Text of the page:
How to clone Win10 (UEFI) installation to non-UEFI laptop?

  1.    #1

    How to clone Win10 (UEFI) installation to non-UEFI laptop?


    Hello.

    I have my work laptop (main) with Windows 10 installation (UEFI, GPT) where all apps already installed and configured. Recently I was given an old notebook (secondary) with Windows 8.1 installation (legacy BIOS, non-UEFI, MBR).

    Is there more or less simple way to clone Windows 10 OS from my work laptop to this legacy notebook? I'd like to have BIOS notebook on standby in another location having the same OS and apps installed, and be able to restore to secondary notebook from system backups that I do for my main laptop.

    My original intention was to use Acronis Universal Restore (because I'm using ATI for backups and restores) or AOMEI's software, but then I realized that I'm backing up UEFI installation with GPT, while secondary notebook is BIOS with MBR. So my guess is that this scenario complicates things to some degree. But is it still doable?
      My ComputerSystem Spec

  2.    #2

    You can copy only the OS partition over. Then you will need to create a system partition for it to boot from. You also need to be concerned about SATA controller mode. The SATA controllers in both computers should be set for AHCI.
      My ComputerSystem Spec

  3.    #3

    I could not even get a hard drive to boot when I swapped it from a laptop of the same make model. A hard drive with win 10 installed on it and put it into a different laptop of the same make mod and it would not boot. You will have a un compromised install if you do it fresh. A GPT that ihas a OS needs to be on a UEFI machine. But a GPT data drive can be read on a non uefi bios.
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  4. jimbo45's Avatar
    Posts : 7,099
    Windows / Linux : Centos, Ubuntu, OpenSuse
       #4

    Hi there
    1) Copy the OS partition to target drive on target PC
    2) boot up on target device Free Macrium from a USB slot (or a DVD if using optical media)
    3) when it's booted choose Fix windows boot problems
    4) re-boot.

    Cheers
    jimbo
      My ComputerSystem Spec

  5. spapakons's Avatar
    Posts : 2,821
    Windows 10 Pro 64-bit 1803 (April 2018 build 17134.706)
       #5

    Assuming the two computers have similar hardware, so that Windows 10 can load without a BSOD due to a missing driver, you could boot with a WinPE DVD or USB (such as: Windows 10 Recovery Tools - Bootable Rescue Disk) and then do the following:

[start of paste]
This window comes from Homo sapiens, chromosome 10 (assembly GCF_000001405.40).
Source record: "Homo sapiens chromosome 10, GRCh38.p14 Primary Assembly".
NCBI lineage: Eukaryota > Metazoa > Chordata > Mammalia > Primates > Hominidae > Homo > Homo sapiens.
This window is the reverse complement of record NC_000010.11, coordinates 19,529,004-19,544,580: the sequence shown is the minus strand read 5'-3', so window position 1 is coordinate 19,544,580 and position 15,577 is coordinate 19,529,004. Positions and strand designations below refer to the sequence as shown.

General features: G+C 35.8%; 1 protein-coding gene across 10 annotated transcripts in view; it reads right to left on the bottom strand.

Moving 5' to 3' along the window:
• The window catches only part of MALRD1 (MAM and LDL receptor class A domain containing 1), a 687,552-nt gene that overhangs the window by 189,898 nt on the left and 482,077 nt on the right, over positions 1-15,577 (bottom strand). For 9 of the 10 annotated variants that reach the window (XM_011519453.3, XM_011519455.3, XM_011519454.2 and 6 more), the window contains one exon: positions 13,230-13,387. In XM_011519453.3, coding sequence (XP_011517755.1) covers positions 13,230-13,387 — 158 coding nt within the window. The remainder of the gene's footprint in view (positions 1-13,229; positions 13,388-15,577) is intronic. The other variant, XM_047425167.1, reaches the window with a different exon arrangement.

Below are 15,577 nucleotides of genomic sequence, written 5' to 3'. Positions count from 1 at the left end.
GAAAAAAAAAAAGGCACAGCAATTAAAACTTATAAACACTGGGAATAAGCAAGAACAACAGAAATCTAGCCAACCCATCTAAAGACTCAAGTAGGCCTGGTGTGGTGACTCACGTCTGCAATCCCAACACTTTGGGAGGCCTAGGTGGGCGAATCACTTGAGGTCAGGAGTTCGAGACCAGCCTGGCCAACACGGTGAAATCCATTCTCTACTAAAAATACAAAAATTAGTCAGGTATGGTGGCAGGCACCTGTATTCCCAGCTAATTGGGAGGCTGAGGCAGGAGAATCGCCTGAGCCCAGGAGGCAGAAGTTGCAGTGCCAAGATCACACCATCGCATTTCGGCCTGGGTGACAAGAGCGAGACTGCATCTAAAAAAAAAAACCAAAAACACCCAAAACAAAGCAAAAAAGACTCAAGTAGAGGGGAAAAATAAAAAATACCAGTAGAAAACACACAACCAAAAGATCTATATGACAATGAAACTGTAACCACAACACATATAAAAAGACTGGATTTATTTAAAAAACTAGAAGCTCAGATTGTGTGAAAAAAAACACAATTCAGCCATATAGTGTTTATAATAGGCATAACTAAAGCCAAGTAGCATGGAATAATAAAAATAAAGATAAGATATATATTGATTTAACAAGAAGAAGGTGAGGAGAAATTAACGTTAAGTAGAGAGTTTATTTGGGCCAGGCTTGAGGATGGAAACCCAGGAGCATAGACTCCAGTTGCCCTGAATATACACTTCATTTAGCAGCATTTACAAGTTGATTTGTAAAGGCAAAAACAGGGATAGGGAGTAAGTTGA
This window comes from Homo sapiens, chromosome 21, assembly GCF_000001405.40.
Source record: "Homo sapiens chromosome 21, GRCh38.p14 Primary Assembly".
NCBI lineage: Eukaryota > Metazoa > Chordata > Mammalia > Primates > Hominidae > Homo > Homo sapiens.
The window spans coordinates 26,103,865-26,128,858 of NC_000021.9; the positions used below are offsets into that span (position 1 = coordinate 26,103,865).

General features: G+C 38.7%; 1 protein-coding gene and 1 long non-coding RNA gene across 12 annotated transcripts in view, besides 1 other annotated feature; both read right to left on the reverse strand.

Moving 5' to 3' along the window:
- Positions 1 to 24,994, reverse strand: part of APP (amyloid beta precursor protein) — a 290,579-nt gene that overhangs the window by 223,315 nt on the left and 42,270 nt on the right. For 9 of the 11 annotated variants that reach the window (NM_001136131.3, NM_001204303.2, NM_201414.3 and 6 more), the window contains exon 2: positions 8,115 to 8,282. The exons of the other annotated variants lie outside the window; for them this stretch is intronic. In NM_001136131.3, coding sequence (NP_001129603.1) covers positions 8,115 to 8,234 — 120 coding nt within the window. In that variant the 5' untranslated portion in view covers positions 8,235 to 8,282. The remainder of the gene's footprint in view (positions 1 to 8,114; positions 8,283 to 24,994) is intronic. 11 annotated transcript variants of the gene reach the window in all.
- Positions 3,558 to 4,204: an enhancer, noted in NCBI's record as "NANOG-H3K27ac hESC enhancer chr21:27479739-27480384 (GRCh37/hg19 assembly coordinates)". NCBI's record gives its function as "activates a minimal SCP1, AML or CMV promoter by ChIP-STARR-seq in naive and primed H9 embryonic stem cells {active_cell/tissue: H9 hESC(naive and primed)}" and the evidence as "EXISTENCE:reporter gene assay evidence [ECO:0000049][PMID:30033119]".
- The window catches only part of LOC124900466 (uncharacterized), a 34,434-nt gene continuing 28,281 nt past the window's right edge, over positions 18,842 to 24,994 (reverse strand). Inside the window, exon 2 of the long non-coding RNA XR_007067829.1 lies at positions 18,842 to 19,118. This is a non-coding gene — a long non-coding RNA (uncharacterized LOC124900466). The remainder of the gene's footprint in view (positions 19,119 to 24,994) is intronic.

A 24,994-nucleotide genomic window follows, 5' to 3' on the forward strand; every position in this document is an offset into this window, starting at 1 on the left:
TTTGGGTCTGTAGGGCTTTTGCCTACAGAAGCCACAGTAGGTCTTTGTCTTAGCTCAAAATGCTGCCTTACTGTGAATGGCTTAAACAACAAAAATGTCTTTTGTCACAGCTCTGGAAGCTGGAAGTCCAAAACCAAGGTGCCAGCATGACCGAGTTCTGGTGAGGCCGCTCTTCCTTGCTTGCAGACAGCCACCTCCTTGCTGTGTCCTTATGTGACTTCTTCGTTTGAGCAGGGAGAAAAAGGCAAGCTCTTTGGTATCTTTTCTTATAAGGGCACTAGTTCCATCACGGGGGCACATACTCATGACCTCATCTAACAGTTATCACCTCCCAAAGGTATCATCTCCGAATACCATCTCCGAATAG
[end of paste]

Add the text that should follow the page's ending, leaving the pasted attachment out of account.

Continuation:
1) Clone the UEFI-GPT installation on the other laptop's hard disk or a spare disk (if anything goes wrong). I mean to do a full disk clone, not only partitions and of course make sure that it is bootable (you could replace it on the original computer to see).

    2) Once you have a clone of the disk, load MiniTool Partition Wizard (or similar tool) and convert the GPT disk to MBR without touching any partition yet.

    3) After the disk has been converted to MBR, you could delete any unused partitions, including the recovery partition and expand the Windows partition to take all the free space. If you are unsure and do not know what you are doing, just leave the disk as it is. This step can be combined with the previous step before applying any changes to the disk.

    4) Connect the hard disk to the old laptop and make sure the SATA controller is set to IDE mode (avoid AHCI) to maximize compatibility.

    5) Boot from Windows 10 DVD or USB Flash drive and do a Startup Repair. This will write the necessary boot files so Windows 10 can boot from the disk.

    6) Reboot the computer. If lucky Windows 10 should load and probably display a message about installing devices. After that it will restart once more before displaying the login screen.

    7) Install drivers for any missing devices, that's it!
      My ComputerSystem Spec

  6.    #6

    I would not recommend @spapakons method. I'm on my phone at the moment so don't really want to type out the step by step reasons why until I can get on my real computer later tonight.
      My ComputerSystem Spec

  7.    #7

    First step is to install Macrium Refelct Free and create a rescue USB flash drive. Make sure both the work computer and the backup computer will boot from it.

    spapakons said: View Post
    4) Connect the hard disk to the old laptop and make sure the SATA controller is set to IDE mode (avoid AHCI) to maximize compatibility.
    You don't want to do this because if the work computer was set to AHCI and the old computer is set to IDE, then Windows will not load. In order to avoid SATA mode incompatibility, before you image the work computer you will want to go into Device Manager and uninstall any controllers listed under IDE ATA/ATAPI controllers. Then hold down the shift key and select shutdown from the power menu. Do not restart Windows because that will just reload the drivers you just uninstalled. If you don't have a RAID array for storage, then you want to set SATA controllers to AHCI, not IDE. AHCI offers better performance for both HDDs and SSDs.

    spapakons said: View Post
    Assuming the two computers have similar hardware, so that Windows 10 can load without a BSOD due to a missing driver, you could boot with a WinPE DVD or USB (such as: Windows 10 Recovery Tools - Bootable Rescue Disk) and then do the following:

    1) Clone the UEFI-GPT installation on the other laptop's hard disk or a spare disk (if anything goes wrong). I mean to do a full disk clone, not only partitions and of course make sure that it is bootable (you could replace it on the original computer to see).
    I agree with booting from a WinPE USB flash drive or DVD - and that is exactly what a Macrium Rescue drive is. Whichever WinPE drive you choose, I recommend Macrium Reflect Free for this process. Instead of cloning, what would be best is to create an image of the work computer saved to an external USB hard drive. Boot from the Macrium Reflect Free rescue drive - or other WinPE drive that contains Macrium Reflect, and create an image of the work computer's drive saved to an external USB hard drive. If you don't have enough free USB ports, once the computer is booted into the rescue drive, you can unplug it and use the same USB port for the external hard drive.

    spapakons said: View Post
    2) Once you have a clone of the disk, load MiniTool Partition Wizard (or similar tool) and convert the GPT disk to MBR without touching any partition yet.
    If you use the Macrium Reflect Free image backup method, there is no need to convert the partitioning of any drive.

    spapakons said: View Post
    3) After the disk has been converted to MBR, you could delete any unused partitions, including the recovery partition and expand the Windows partition to take all the free space. If you are unsure and do not know what you are doing, just leave the disk as it is. This step can be combined with the previous step before applying any changes to the disk.